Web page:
This book overlaps somewhat with some of Gregory’s other novels: The Queen’s Fool, The Virgin’s Lover and The Other Queen. There was quite a bit about Robert Dudley and Mary Queen of Scots in this book.

AUDIO NOTE: If you enjoy audiobooks, I highly recommend listening to Gregory’s Plantagenet and Tudor novels in audio format. Bianca Amato has been the reader on many of Gregory’s books, and I enjoy her performances greatly. I’ve had this on pre-order on Audible for months and will enjoy listening to it even after reading it.

COVER NOTES: This cover is pretty bland; just some golden Tudor roses over a silhouette of the Tower of London. Probably better than trying to show all three protagonists. Plus, the typical historical fiction “headless” woman has already been done on Alison Weir’s novel of Katherine Grey, A Dangerous Inheritance.

BOTTOM LINE: Not my favorite Gregory book, but still a very good read. If you’re a fan of Gregory’s, you’ll gobble this up. If you’re not already a fan, I wouldn’t recommend starting with this one.

TEACUP RATING: Four out of five teacups.

ON SALE DATE: Available in hardcover, eformats, and audio on August 8, 2017.

NEXT UP FROM THIS AUTHOR: I think we’re finally, FINALLY, getting the fourth and final book in the “Order of Darkness” series! Just this week, the title Dark Tracks has shown up on Amazon, with a release date of March 6, 2018. I don’t know what Gregory has planned after that now that she’s finished writing about the Tudors, but I’ll be watching to find out.

Note: Review is based on an ARC provided by the publisher via Netgalley in exchange for an honest review.

 

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Anne Boleyn: A King’s Obsession (Six Tudor Queens #2) by Alison Weir

Noted historian Alison Weir returns to her fiction series based on Henry VIII’s wives in Book 2–Anne Boleyn: A King’s Obsession. (Book 1 in the series, Katherine of Aragon: The True Queen, was previously reviewed here.)

Anne Boleyn: A King’s Obsession front cover (Ballantine Books/Random House)

THE PLOT: Obviously, this is a very light summary of a pretty big story! The novel starts with eleven-year-old Anne Boleyn preparing to go to the court at Burgundy where she will serve the Regent Margaret. Under Margaret’s tutelage, Anne learns that the world doesn’t only have to be ruled by men; women can be intelligent and hold power, too. Eventually, Anne travels to the court of France, serving the former English Princess Mary who is now Queen of France. After the king’s death, Anne’s sister Mary is violated by the new French king and leaves court. Anne believes she herself will never love any man.

In England, Anne falls in love with Henry Percy, but their betrothal is nixed by Cardinal Wolsey. Mary is once again assaulted, this time by the English king. She reluctantly becomes his mistress and bears him a child. Anne hates King Henry for his treatment of her sister, but then he becomes smitten with Anne. He pursues her despite Anne’s exasperated protests that she will never love him, especially since he is already married. Henry decides this means Anne will love him if he divorces his Queen, Katherine of Aragon. She hasn’t been able to bear him a living son anyway, so it makes sense to have the marriage annulled.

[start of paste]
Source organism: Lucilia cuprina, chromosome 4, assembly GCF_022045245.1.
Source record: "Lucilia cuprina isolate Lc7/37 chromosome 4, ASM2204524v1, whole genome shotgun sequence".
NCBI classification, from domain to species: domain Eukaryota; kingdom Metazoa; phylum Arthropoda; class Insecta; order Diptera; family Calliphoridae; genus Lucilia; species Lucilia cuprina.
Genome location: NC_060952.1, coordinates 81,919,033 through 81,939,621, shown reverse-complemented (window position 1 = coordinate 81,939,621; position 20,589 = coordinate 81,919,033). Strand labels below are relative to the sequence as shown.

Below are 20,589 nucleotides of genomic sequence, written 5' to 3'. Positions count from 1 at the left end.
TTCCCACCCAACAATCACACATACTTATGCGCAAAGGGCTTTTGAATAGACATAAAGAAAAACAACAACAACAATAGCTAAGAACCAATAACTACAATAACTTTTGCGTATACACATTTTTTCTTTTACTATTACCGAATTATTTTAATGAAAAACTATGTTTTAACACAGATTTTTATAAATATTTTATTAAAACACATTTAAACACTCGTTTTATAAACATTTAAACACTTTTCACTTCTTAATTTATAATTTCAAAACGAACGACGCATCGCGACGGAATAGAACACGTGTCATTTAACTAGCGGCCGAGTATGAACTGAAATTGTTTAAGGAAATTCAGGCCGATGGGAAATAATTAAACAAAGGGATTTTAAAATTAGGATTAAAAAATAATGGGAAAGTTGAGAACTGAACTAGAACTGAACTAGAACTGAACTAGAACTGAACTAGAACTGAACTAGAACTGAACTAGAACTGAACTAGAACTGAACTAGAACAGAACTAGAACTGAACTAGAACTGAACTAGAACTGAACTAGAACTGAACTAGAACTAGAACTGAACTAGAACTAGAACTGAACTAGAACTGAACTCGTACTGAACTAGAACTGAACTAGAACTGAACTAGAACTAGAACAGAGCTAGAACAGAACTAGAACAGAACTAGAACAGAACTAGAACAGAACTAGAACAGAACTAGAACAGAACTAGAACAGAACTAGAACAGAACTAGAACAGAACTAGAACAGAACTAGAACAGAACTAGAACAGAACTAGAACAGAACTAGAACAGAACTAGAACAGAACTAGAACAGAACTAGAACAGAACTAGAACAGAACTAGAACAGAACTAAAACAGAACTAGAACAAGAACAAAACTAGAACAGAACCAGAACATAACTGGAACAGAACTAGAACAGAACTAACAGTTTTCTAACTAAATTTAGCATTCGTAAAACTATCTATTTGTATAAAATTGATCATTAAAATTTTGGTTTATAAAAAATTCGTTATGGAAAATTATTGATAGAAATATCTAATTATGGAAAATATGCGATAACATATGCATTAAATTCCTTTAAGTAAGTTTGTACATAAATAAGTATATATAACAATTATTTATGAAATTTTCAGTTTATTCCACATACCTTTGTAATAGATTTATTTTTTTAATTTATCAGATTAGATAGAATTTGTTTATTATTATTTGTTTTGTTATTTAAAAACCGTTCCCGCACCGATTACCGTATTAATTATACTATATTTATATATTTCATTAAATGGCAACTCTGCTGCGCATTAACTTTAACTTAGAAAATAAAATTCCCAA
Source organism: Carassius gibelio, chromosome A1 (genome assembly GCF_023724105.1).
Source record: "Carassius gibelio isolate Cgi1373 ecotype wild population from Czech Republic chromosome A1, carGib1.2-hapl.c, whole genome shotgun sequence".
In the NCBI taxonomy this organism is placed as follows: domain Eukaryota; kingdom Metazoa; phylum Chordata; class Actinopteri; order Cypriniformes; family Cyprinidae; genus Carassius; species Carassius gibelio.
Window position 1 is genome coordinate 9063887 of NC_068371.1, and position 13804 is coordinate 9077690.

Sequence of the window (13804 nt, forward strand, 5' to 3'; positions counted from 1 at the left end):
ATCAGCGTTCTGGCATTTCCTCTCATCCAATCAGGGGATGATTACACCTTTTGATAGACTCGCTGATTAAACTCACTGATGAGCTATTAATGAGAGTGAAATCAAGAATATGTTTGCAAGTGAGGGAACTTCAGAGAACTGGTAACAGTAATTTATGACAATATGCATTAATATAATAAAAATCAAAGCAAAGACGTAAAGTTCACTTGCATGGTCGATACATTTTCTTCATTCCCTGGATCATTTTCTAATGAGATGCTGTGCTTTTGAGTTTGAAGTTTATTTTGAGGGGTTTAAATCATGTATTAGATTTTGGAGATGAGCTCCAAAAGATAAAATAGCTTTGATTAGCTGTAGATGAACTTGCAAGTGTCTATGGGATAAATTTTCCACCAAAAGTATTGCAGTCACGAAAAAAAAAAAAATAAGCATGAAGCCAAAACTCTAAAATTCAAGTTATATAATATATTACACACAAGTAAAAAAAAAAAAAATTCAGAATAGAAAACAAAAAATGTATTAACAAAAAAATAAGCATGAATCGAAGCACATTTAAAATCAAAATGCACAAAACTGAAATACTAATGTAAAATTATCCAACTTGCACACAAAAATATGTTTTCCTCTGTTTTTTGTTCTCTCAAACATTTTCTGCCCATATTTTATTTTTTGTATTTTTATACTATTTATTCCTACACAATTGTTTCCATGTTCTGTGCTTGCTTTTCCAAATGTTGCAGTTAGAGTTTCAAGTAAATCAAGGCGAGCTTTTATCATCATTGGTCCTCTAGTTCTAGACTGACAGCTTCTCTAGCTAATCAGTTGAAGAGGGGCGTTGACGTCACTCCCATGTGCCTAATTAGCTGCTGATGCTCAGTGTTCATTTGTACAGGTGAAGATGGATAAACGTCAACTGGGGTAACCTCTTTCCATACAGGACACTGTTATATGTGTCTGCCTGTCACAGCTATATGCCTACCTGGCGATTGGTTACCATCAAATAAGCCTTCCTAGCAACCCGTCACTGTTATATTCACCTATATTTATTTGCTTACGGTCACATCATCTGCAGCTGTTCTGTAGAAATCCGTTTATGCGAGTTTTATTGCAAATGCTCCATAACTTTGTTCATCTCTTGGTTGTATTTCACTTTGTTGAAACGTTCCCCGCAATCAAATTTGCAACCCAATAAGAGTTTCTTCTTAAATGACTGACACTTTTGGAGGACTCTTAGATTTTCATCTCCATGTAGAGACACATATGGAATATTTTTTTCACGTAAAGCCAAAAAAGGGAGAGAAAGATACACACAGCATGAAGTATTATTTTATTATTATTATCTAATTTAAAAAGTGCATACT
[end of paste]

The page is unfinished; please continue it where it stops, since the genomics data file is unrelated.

Anne realizes this gives her a real opportunity to be queen, and she grabs it, despite her newfound love for one of Henry’s men, Henry Norris. But the years drag by without the divorce taking place. Anne amuses herself by causing the downfall of Cardinal Wolsey at her family’s request. Finally, Henry breaks from the Catholic Church in order to marry Anne. But when she, too, fails to bear a prince, her days are numbered.

MY TWO CENTS: First thing: this is a work of historical FICTION. If you want facts, you’ll have to read some biographies. I can recommend three by Alison Weir: The Six Wives of Henry VIII, The Lady in the Tower: The Fall of Anne Boleyn, and Mary Boleyn, the Mistress of Kings.

So what sets this novel apart from everything else you’ve already read about Anne Boleyn? First, I loved the setup of young Anne in the court of Burgundy. This gives some insight into Anne’s forward thinking ideas about women in power. Second, the idea that her sister Mary was raped, twice, is a different take on “the great whore.” It also feeds into Anne’s ideas that men cannot be trusted, and especially Henry.

What really sets this apart, though, is Anne’s love for Henry Norris! Historians will recognize the name as one of the king’s men who was executed with Anne, but history mostly calls his “love” of her courtly love…i.e., the kind of playful flirting that was common at this time, with no real meaning behind it. Weir recasts theirs as a great unfulfilled love, first because Norris is already betrothed and then married when Anne meets him, and then later because when given the opportunity, Anne deliberately chooses her pursuit of the crown over her love of Norris. It’s clear in this version that ambition leads to Anne’s ultimate downfall.

I don’t know that I’ve ever read a version of this story where Anne was plainly dismissive of Henry’s suit of her due to her disgust for him. This Anne never sees Henry as attractive, even when he is a young man. Later, after his violation of her sister, she has a loathing of him that he simply does not take seriously, no matter how much she tries to convince him that she’s not interested. It’s not until she realizes she could be queen that she begins to encourage him. This is a very interesting, different take on the Anne history paints as deliberately leading Henry on so that he would divorce Katherine.

Another twist is with Anne’s brother George. He was executed with Anne on a charge of incest, but this version gives an alternate view on the speech he gave before his execution, stating some degree of guilt.

Finally, do keep in mind that, like the first book, this novel is set entirely from Anne’s point of view. History buffs will probably fill in the gaps of what’s going on behind the scenes, but there are things the reader isn’t privy to because Anne isn’t.